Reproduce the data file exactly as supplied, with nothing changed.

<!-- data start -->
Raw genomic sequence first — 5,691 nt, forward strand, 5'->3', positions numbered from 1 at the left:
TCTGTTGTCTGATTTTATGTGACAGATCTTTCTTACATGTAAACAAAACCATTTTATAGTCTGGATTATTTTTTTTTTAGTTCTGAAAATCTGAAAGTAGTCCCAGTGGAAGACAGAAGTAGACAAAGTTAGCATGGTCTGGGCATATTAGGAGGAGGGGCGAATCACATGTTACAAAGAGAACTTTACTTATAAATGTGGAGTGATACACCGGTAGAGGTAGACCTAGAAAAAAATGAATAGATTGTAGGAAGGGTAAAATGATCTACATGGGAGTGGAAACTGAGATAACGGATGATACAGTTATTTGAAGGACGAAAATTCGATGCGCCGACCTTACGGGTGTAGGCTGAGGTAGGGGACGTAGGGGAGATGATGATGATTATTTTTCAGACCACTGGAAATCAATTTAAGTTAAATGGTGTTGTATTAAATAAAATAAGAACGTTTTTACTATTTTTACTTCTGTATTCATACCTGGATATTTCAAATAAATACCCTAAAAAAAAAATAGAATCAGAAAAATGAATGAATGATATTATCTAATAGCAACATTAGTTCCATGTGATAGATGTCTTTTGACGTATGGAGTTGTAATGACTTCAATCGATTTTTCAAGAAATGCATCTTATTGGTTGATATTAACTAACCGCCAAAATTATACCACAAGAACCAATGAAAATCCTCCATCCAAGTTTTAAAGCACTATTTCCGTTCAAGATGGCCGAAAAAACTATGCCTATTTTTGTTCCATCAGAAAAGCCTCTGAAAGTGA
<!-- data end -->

Raw genomic sequence first — 5,691 nt, forward strand, 5'->3', positions numbered from 1 at the left:
TCTGTTGTCTGATTTTATGTGACAGATCTTTCTTACATGTAAACAAAACCATTTTATAGTCTGGATTATTTTTTTTTTAGTTCTGAAAATCTGAAAGTAGTCCCAGTGGAAGACAGAAGTAGACAAAGTTAGCATGGTCTGGGCATATTAGGAGGAGGGGCGAATCACATGTTACAAAGAGAACTTTACTTATAAATGTGGAGTGATACACCGGTAGAGGTAGACCTAGAAAAAAATGAATAGATTGTAGGAAGGGTAAAATGATCTACATGGGAGTGGAAACTGAGATAACGGATGATACAGTTATTTGAAGGACGAAAATTCGATGCGCCGACCTTACGGGTGTAGGCTGAGGTAGGGGACGTAGGGGAGATGATGATGATTATTTTTCAGACCACTGGAAATCAATTTAAGTTAAATGGTGTTGTATTAAATAAAATAAGAACGTTTTTACTATTTTTACTTCTGTATTCATACCTGGATATTTCAAATAAATACCCTAAAAAAAAAATAGAATCAGAAAAATGAATGAATGATATTATCTAATAGCAACATTAGTTCCATGTGATAGATGTCTTTTGACGTATGGAGTTGTAATGACTTCAATCGATTTTTCAAGAAATGCATCTTATTGGTTGATATTAACTAACCGCCAAAATTATACCACAAGAACCAATGAAAATCCTCCATCCAAGTTTTAAAGCACTATTTCCGTTCAAGATGGCCGAAAAAACTATGCCTATTTTTGTTCCATCAGAAAAGCCTCTGAAAGTGA